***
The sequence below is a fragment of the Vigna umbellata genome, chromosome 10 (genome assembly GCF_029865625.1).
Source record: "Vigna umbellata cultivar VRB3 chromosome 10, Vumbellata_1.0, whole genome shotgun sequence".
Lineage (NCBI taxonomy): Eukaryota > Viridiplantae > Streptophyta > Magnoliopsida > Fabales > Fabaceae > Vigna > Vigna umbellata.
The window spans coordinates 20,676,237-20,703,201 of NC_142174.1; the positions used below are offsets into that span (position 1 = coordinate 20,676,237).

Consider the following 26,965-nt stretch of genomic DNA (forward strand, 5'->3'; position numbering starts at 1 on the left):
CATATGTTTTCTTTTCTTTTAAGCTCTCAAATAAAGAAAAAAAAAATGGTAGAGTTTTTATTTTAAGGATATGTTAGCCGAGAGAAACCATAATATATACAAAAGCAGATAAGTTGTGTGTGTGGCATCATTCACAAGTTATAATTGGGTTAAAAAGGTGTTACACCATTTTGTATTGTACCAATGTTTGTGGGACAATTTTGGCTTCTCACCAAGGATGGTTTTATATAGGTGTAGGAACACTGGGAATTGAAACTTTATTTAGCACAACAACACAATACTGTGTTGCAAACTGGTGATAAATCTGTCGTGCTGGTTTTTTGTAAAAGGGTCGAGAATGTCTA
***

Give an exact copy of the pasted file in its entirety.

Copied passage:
The sequence below is a fragment of the Vigna umbellata genome, chromosome 10 (genome assembly GCF_029865625.1).
Source record: "Vigna umbellata cultivar VRB3 chromosome 10, Vumbellata_1.0, whole genome shotgun sequence".
Lineage (NCBI taxonomy): Eukaryota > Viridiplantae > Streptophyta > Magnoliopsida > Fabales > Fabaceae > Vigna > Vigna umbellata.
The window spans coordinates 20,676,237-20,703,201 of NC_142174.1; the positions used below are offsets into that span (position 1 = coordinate 20,676,237).

Consider the following 26,965-nt stretch of genomic DNA (forward strand, 5'->3'; position numbering starts at 1 on the left):
CATATGTTTTCTTTTCTTTTAAGCTCTCAAATAAAGAAAAAAAAAATGGTAGAGTTTTTATTTTAAGGATATGTTAGCCGAGAGAAACCATAATATATACAAAAGCAGATAAGTTGTGTGTGTGGCATCATTCACAAGTTATAATTGGGTTAAAAAGGTGTTACACCATTTTGTATTGTACCAATGTTTGTGGGACAATTTTGGCTTCTCACCAAGGATGGTTTTATATAGGTGTAGGAACACTGGGAATTGAAACTTTATTTAGCACAACAACACAATACTGTGTTGCAAACTGGTGATAAATCTGTCGTGCTGGTTTTTTGTAAAAGGGTCGAGAATGTCTA